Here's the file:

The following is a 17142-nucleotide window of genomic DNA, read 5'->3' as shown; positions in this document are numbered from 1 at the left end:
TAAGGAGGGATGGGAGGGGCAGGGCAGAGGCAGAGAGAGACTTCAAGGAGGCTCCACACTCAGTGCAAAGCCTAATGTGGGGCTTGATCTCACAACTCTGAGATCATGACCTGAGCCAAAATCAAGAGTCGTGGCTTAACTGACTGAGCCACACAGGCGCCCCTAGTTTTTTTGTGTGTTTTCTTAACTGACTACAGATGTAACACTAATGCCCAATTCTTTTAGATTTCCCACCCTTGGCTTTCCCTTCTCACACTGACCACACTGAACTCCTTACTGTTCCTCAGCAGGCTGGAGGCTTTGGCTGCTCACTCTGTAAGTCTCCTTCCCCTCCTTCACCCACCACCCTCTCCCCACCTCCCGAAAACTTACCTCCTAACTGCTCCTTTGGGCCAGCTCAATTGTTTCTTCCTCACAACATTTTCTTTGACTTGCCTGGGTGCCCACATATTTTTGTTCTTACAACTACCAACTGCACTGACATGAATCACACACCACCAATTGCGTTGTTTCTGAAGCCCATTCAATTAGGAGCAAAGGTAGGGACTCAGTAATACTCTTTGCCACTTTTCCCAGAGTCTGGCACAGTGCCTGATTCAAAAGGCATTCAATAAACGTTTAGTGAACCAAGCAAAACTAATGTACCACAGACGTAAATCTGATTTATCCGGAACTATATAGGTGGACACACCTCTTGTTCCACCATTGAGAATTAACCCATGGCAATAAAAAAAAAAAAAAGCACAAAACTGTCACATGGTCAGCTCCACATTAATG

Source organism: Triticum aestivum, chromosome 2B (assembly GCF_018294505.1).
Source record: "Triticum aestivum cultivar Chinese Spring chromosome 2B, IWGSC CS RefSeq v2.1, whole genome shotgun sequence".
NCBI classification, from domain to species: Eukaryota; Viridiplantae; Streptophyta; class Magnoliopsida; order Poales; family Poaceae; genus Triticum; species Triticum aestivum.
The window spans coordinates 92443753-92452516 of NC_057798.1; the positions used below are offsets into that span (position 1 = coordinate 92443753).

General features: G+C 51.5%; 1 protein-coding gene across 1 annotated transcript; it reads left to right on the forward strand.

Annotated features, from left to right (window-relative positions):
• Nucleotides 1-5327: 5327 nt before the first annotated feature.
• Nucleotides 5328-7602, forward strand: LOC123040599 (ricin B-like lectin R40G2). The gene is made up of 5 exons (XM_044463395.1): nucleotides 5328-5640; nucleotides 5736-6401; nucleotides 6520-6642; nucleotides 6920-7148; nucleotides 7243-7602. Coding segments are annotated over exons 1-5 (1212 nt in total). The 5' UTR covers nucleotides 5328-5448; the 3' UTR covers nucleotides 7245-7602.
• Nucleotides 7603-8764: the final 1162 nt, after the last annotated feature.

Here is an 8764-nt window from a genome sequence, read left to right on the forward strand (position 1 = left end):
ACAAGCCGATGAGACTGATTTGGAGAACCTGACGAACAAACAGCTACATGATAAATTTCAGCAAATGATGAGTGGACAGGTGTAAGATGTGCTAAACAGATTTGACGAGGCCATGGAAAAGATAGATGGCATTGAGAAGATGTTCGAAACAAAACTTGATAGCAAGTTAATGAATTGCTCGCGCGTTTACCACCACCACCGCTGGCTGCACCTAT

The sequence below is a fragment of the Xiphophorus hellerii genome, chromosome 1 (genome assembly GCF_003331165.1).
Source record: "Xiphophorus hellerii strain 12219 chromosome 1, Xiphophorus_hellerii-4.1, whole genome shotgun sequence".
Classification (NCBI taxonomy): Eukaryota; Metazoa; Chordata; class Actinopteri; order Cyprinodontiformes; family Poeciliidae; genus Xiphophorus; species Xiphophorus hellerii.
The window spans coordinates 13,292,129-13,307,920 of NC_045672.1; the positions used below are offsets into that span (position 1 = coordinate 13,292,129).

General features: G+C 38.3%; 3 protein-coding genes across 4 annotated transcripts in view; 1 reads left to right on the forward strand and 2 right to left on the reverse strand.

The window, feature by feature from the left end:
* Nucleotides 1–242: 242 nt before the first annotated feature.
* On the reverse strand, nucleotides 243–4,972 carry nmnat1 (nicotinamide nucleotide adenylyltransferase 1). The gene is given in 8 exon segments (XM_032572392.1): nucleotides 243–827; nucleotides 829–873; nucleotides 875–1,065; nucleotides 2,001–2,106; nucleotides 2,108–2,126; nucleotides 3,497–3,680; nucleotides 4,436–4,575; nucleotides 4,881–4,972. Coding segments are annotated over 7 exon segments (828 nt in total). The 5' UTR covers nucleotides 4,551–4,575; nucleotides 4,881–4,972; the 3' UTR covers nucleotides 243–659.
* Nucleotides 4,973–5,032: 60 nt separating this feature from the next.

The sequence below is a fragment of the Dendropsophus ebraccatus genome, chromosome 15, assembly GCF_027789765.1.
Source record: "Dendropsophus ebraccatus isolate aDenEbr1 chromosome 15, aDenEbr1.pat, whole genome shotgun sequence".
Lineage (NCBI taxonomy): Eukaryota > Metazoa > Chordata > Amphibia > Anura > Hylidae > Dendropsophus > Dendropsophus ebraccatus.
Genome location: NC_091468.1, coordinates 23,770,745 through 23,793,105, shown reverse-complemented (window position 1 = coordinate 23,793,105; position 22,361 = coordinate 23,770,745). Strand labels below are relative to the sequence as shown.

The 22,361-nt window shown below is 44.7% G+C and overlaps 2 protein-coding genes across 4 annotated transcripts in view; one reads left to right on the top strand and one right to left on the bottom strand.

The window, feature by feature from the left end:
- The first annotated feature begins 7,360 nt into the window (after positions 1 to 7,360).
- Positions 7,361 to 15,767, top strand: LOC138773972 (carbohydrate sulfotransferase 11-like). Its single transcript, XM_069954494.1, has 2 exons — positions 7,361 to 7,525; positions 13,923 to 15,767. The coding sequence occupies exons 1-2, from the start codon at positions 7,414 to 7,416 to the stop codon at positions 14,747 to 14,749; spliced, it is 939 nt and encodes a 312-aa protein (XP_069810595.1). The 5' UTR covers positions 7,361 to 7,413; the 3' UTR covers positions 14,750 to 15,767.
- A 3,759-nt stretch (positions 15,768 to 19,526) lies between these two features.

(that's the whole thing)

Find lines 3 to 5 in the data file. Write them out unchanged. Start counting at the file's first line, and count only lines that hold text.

Source organism: Triticum aestivum, chromosome 2B (assembly GCF_018294505.1).
Source record: "Triticum aestivum cultivar Chinese Spring chromosome 2B, IWGSC CS RefSeq v2.1, whole genome shotgun sequence".
NCBI classification, from domain to species: Eukaryota; Viridiplantae; Streptophyta; class Magnoliopsida; order Poales; family Poaceae; genus Triticum; species Triticum aestivum.